We also met our neighbors and let her play with their dog. By talking to our neighbors, we learned about the best places to take Lola, including parks, vets and boarding. We also used Angie’s List and Yelp to help find the best pet places around town.

We are all settled in Indianapolis now. Hopefully Lola’s moving experience can help you prepare for moving with your pet!

Tell us your story about moving with your pet!

For more about moving with pets, please visit http://www.bekins.com/planning-guides/moving-with-children-and-pets/

 

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The ULTIMATE Check List For Changing Your Address

Between hiring a moving company, packing up your household goods, and preparing for a new home, it is hard to find the time to change your address through various organizations. To better organize your move, Bekins Van Lines has created a list of everywhere you might need to change your address before and after moving.

Utilities:
America Move Assist can help finding new utility companies in your area

o    Electric *
o    Gas *
o    Water *
o    Garbage/Recycling *
o    Telephone/Mobile *
o    Cable *
o    Internet *
o    Fuel *
o    Water/Sewage *
o    Lawn/Garden Services/Pool Services
o    Housecleaning Services
o    Internet sites – iTunes, amazon, Netflix, etc.

Finance

o    Banks  – Make sure your current bank has branches in the area, if not, you may want to switching banks
o    Major Credit Cards
o    Department Store Credit Cards
o    Loan Institutions
o    Insurance Agencies * – Check to see if your coverage will need to change when moving to a different state or area.
o    Pension Plans
o    Air Rewards Programs
o    Accountant/Tax Consultant
o    Professional Memberships/Licensing Boards

Government Public Offices

o    DMV – Most states make you change this within 90 days of moving. Some states require a written test before obtaining a license
o    Vehicle Registration
o    Social Security *
o    Post Office *
o    Veteran Affairs *
o    Income Tax/IRS *
o    Pension Benefits *
o    Unemployment Insurance *

Personal
o    Register children for school * – Free school reports
o    Find new physicians and dentist
o    Find a new place to a new place of worship

* Changing your address is recommended before you move

dorm 2

Successfully Move into a College Dorm

Freshman year of college is an exciting and nerve-wracking time. For most first-year students, the first step of college is moving into a dorm room. This can be a challenging process due to the limited space and the distance from home. Here are some tips to help streamline the moving process and start your college career on the right foot.

  • Talk to the resident halls and contact your roommate: Find out what is provided in the dorm room as well as the dimensions. You will need to figure out how your things must fit without overcrowding. Usually, the housing department will provide your future roommate’s name. It is a good idea to contact them to ask what they will be bringing and avoid having duplicate items in the room.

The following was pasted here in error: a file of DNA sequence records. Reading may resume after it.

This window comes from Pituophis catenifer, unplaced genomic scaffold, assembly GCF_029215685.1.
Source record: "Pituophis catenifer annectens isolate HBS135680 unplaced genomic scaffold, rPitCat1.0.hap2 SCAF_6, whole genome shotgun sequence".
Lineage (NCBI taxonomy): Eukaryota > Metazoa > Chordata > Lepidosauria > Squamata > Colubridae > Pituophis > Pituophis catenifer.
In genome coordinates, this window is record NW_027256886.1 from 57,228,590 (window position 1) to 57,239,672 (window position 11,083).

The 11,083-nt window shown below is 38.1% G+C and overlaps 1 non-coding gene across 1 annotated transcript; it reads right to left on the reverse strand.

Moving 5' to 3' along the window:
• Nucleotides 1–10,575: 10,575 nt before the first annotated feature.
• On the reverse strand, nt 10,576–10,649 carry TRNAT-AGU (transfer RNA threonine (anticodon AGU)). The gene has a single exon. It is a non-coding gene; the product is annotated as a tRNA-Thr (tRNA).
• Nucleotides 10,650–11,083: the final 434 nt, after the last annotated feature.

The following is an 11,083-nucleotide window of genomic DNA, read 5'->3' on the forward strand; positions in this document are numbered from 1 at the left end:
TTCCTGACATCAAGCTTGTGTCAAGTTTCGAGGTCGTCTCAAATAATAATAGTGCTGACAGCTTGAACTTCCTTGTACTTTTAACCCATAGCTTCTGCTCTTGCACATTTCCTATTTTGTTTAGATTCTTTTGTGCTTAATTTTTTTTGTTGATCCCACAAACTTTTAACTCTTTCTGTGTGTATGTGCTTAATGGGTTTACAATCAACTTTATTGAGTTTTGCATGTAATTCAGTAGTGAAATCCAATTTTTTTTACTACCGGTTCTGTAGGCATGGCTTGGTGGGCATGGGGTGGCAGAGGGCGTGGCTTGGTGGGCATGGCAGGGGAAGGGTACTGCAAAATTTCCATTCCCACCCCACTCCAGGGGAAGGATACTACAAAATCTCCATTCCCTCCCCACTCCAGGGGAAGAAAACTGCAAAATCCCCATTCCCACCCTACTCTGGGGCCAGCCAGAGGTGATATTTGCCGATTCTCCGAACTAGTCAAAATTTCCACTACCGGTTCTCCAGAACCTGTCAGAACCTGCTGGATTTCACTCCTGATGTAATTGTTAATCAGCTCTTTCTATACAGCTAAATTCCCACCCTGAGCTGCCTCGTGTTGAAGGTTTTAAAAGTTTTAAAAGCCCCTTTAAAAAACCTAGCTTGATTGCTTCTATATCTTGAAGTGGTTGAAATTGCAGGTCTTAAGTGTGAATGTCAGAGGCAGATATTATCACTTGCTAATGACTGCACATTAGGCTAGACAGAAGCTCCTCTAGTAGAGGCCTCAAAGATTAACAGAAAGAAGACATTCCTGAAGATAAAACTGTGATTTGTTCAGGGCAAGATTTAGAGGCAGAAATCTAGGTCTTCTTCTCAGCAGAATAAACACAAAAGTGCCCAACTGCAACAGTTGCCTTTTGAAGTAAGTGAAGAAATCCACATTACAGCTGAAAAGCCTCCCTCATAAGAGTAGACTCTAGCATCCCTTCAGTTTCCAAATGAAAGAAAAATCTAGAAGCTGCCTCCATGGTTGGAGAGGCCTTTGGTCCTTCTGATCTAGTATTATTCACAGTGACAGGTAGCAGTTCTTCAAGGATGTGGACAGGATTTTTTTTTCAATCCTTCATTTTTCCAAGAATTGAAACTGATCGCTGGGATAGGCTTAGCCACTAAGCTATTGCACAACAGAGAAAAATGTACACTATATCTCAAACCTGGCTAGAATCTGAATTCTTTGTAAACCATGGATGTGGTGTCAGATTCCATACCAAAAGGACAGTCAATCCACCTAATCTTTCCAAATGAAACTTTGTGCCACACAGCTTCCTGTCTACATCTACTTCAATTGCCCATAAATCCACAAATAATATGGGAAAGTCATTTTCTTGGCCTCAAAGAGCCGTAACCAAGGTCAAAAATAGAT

• Take Inventory: Before you begin shopping and packing, go through your closet. Donate items that are no longer needed. Depending on the climate, pack clothes for the approaching seasons. It is best to be prepared until winter break.
  • Pack only the essentials: Space is very limited, especially when living with a roommate. It is important to only pack items that are absolutely necessary. If you have more than a car load, you’re probably taking too much.
  • Use Storage Bins: Packing clothing and supplies in plastic storage bins will ease packing the car and hauling them up the stairs. With the help of bed risers, storage bins can be kept under the bed with out-of-season clothing and supplies that are not needed on a daily basis. Tips for arranging your room

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  • Develop a Plan: Before moving in, plan out the move. When packing the car, pack the items that are necessary for the move so they are easily accessible. Strategize how to arrange the furniture in your room and show your parents where you would like things to go.
  • Get there early: The earlier the better when moving to avoid the crowd. An impromptu shopping trip will most likely be needed for items that were left at home. If you live far away, consider driving the night before and staying in a hotel.
  • Decorate last: After packing away your clothes and everyday supplies, spend some time making your space your own.

Good luck with your first year of school! It goes by fast, so enjoy it!

Meet new neighbors after a relocation by shopping for groceries with your dog

Ripley after our relocation to Indiana. He loves hanging out at the local farmers market.

Ripley after our relocation to Indiana. He loves hanging out at the local farmers market.


Relocating from Oklahoma to Indiana was a stressful experience for me and my family. Our relocation was prompted by my husband’s job transfer. Essentials had been packed and taken with us on our drive to get us through a few days until the professional relocation company delivered our furniture. We arrived in Indiana to an empty house. The first few days were a little like camping. After a long car ride and sitting in an empty house, the family was starting to get a little stir crazy.